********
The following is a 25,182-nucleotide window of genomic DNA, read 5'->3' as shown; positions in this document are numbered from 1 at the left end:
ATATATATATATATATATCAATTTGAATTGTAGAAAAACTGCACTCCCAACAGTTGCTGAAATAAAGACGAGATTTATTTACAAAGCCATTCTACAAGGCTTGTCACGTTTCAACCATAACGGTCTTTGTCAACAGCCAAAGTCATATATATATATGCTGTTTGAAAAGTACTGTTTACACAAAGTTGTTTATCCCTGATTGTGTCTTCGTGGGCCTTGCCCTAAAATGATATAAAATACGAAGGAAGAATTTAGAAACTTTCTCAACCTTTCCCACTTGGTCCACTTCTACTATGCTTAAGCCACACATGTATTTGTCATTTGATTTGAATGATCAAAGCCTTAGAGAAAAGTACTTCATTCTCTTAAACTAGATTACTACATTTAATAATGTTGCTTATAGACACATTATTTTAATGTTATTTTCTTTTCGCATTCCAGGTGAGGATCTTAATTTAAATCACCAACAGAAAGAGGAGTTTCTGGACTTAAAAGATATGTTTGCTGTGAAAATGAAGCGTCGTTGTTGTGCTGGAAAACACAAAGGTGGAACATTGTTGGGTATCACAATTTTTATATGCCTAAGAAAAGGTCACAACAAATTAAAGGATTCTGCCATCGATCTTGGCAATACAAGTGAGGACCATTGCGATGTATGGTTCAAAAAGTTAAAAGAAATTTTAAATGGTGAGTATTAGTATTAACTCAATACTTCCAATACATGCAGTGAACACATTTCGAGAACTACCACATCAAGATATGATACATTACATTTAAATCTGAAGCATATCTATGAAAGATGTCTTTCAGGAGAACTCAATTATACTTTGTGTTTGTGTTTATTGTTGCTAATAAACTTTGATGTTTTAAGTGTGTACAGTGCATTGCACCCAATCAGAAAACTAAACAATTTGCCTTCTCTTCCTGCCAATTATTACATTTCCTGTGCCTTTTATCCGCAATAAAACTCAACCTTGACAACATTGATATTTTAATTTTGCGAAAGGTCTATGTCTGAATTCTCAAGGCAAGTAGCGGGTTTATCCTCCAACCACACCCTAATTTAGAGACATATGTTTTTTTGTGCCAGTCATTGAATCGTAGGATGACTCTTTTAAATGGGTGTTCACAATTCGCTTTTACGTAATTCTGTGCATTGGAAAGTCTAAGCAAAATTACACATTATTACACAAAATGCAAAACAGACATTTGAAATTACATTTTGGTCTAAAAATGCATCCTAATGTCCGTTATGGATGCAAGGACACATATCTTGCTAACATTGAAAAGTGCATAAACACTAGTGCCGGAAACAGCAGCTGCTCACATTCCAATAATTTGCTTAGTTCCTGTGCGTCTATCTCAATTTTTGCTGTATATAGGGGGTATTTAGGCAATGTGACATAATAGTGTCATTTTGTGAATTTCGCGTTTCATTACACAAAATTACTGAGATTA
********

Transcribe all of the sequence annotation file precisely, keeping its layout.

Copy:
The following is a 25,182-nucleotide window of genomic DNA, read 5'->3' as shown; positions in this document are numbered from 1 at the left end:
ATATATATATATATATATCAATTTGAATTGTAGAAAAACTGCACTCCCAACAGTTGCTGAAATAAAGACGAGATTTATTTACAAAGCCATTCTACAAGGCTTGTCACGTTTCAACCATAACGGTCTTTGTCAACAGCCAAAGTCATATATATATATGCTGTTTGAAAAGTACTGTTTACACAAAGTTGTTTATCCCTGATTGTGTCTTCGTGGGCCTTGCCCTAAAATGATATAAAATACGAAGGAAGAATTTAGAAACTTTCTCAACCTTTCCCACTTGGTCCACTTCTACTATGCTTAAGCCACACATGTATTTGTCATTTGATTTGAATGATCAAAGCCTTAGAGAAAAGTACTTCATTCTCTTAAACTAGATTACTACATTTAATAATGTTGCTTATAGACACATTATTTTAATGTTATTTTCTTTTCGCATTCCAGGTGAGGATCTTAATTTAAATCACCAACAGAAAGAGGAGTTTCTGGACTTAAAAGATATGTTTGCTGTGAAAATGAAGCGTCGTTGTTGTGCTGGAAAACACAAAGGTGGAACATTGTTGGGTATCACAATTTTTATATGCCTAAGAAAAGGTCACAACAAATTAAAGGATTCTGCCATCGATCTTGGCAATACAAGTGAGGACCATTGCGATGTATGGTTCAAAAAGTTAAAAGAAATTTTAAATGGTGAGTATTAGTATTAACTCAATACTTCCAATACATGCAGTGAACACATTTCGAGAACTACCACATCAAGATATGATACATTACATTTAAATCTGAAGCATATCTATGAAAGATGTCTTTCAGGAGAACTCAATTATACTTTGTGTTTGTGTTTATTGTTGCTAATAAACTTTGATGTTTTAAGTGTGTACAGTGCATTGCACCCAATCAGAAAACTAAACAATTTGCCTTCTCTTCCTGCCAATTATTACATTTCCTGTGCCTTTTATCCGCAATAAAACTCAACCTTGACAACATTGATATTTTAATTTTGCGAAAGGTCTATGTCTGAATTCTCAAGGCAAGTAGCGGGTTTATCCTCCAACCACACCCTAATTTAGAGACATATGTTTTTTTGTGCCAGTCATTGAATCGTAGGATGACTCTTTTAAATGGGTGTTCACAATTCGCTTTTACGTAATTCTGTGCATTGGAAAGTCTAAGCAAAATTACACATTATTACACAAAATGCAAAACAGACATTTGAAATTACATTTTGGTCTAAAAATGCATCCTAATGTCCGTTATGGATGCAAGGACACATATCTTGCTAACATTGAAAAGTGCATAAACACTAGTGCCGGAAACAGCAGCTGCTCACATTCCAATAATTTGCTTAGTTCCTGTGCGTCTATCTCAATTTTTGCTGTATATAGGGGGTATTTAGGCAATGTGACATAATAGTGTCATTTTGTGAATTTCGCGTTTCATTACACAAAATTACTGAGATTA